Bitcoin is booming in Asian markets and mobile transactions are increasingly popular in industries where cash used to be king, like shopping abroad. The Chinese mobile payment platform Alipay announced this week its tap-and-go system soon will be compatible for shopping at more than 4 million American stores, strategically marketing to Chinese students and tourists in the U.S.

Mobile payment apps are already commonplace across China. A recent survey conducted by Beijing Youth Daily found 70 percent of Chinese internet users thought carrying cash was no longer necessary.

Sean Walsh, a partner at Redwood City Ventures who specializes in collaborations between American and Chinese bitcoin companies, noticed during a trip to China this month most of his Chinese colleagues constantly used Alipay’s instant messaging partner WeChat. “Everybody uses WeChat to pay for everything,” he told International Business Times. “The Chinese regulators in the government are actually very supportive of bitcoin and cryptocurrency.”

Meanwhile, Beijing media outlet Caixin reported Wednesday that the People’s Bank of China is considering new cryptocurrency regulations in response to the skyrocketing interest Chinese businessmen have in digital tender like bitcoins. Business Insider reported that, as of January, the Chinese yuan made up “nearly 100 percent of all bitcoin trading.” Many experts now suspect China will become the first modern country to stop printing paper money altogether.

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The writing is already on the wall. The chief of China’s central bank, Zhou Xiaochuan, reportedly said the Chinese government plans slowly to eliminate cash and develop a national blockchain currency. The government doesn’t plan to adopt bitcoin as Chinese legal tender, but it definitely is investing in official bitcoin regulation. This represents a dramatic shift for Chinese regulators, who temporarily shut down all Chinese bitcoin exchanges in 2014. Xiaochuan admitted the transition would be a slow process.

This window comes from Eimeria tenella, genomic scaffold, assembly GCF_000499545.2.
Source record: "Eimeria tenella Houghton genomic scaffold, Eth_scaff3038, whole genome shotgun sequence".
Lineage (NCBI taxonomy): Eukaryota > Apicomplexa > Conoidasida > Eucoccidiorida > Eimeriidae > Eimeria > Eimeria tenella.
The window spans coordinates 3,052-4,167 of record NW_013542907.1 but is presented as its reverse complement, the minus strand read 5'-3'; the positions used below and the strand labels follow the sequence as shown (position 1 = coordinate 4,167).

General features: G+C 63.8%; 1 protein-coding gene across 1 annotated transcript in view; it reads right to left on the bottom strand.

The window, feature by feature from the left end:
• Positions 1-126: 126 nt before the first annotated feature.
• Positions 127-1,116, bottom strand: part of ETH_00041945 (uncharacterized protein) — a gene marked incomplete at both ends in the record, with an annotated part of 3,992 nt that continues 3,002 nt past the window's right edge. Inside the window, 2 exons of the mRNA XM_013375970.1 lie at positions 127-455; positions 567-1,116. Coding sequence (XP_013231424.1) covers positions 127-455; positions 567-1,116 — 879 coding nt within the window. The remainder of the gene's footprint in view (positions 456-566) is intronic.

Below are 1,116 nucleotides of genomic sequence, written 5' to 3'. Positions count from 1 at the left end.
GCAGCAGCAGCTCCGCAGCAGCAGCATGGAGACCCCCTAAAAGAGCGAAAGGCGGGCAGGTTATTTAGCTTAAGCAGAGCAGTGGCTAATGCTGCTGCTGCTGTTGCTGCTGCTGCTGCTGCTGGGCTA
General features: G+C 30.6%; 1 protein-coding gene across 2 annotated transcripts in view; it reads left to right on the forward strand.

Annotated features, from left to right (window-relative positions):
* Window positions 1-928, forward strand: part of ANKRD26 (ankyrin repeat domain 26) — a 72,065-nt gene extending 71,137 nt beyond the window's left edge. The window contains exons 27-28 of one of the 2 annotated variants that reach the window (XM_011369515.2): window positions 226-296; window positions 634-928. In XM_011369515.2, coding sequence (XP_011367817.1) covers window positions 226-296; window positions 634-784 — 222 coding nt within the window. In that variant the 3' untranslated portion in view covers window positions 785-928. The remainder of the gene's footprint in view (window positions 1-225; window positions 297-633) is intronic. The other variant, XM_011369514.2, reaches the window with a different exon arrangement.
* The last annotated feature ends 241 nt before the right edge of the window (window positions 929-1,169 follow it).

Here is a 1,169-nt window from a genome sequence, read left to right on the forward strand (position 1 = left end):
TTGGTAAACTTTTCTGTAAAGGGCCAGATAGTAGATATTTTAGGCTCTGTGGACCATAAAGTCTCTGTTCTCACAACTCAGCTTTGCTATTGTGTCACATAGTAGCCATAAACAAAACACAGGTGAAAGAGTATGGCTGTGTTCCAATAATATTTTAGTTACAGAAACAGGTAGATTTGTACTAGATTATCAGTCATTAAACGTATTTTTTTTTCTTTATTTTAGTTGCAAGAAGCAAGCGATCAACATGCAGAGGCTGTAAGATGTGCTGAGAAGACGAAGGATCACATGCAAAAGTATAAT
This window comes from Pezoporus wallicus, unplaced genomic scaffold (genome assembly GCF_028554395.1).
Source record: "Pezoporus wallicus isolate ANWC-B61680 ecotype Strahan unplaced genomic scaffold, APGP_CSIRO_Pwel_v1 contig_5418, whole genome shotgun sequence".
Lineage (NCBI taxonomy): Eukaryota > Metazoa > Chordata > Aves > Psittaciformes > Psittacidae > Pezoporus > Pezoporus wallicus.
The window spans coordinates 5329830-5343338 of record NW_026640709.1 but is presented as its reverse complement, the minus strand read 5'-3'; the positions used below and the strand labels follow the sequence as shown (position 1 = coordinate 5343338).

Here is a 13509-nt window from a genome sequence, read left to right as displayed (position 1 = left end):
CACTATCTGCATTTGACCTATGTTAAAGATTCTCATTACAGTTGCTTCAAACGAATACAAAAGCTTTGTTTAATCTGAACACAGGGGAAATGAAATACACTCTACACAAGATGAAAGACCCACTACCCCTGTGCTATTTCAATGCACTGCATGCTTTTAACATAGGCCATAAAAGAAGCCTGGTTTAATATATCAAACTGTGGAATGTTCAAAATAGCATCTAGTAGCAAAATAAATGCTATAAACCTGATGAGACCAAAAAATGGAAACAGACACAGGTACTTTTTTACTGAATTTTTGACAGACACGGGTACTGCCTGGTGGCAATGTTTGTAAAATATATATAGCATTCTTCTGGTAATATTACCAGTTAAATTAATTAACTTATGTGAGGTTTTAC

“There are a lot of small businesses that deal only in cash,” Ann Lee, a Chinese-American economics professor at New York University, told IBT. “There are plenty of people who are still too poor to have a phone.” According to the World Bank, around 1.9 percent of China’s population — roughly the same population size as countries like Romania and Sri Lanka — makes less than $2 a day.

Lee, considered an expert in Chinese economics, said there are far more impoverished Chinese families than those figures represent. Regardless, it’s clear transitioning to a cashless society will be a complex undertaking. “Clearly they don’t want bitcoin folks to use it as a way to skirt regulation,” Lee said. Right now, that’s exactly what’s happening.

Beijing bitcoin trader Huai Yang told the Guardian he makes the equivalent of $149,000 a month, without taxes, just by trading cryptocurrency online from his apartment. The Chinese aim to squash shadow banking and increase transparency. That makes the idea of a national blockchain currency especially attractive to Chinese officials. “Clearly fintech could help drive transparency,” Lee said. “That could make it easier for regulators.”

Walsh said China is on the brink of reshaping the global bitcoin market. Chinese regulators announced Thursday regulations will be in place to allow bitcoin withdrawals from Chinese exchanges by June. “The Chinese market by itself could soak up all the production that the bitcoin network produces,” Walsh said. He expects widespread Chinese engagement with global bitcoin networks could influence the spread and price of cryptocurrencies in bitcoin-friendly neighbors like Japan and South Korea, which currently has the most expensive bitcoin exchange rate in the world.

“There’s a lot of upward momentum,” Walsh said. “The Chinese [cryptocurrency] market is much, much, much larger than most people realize.”

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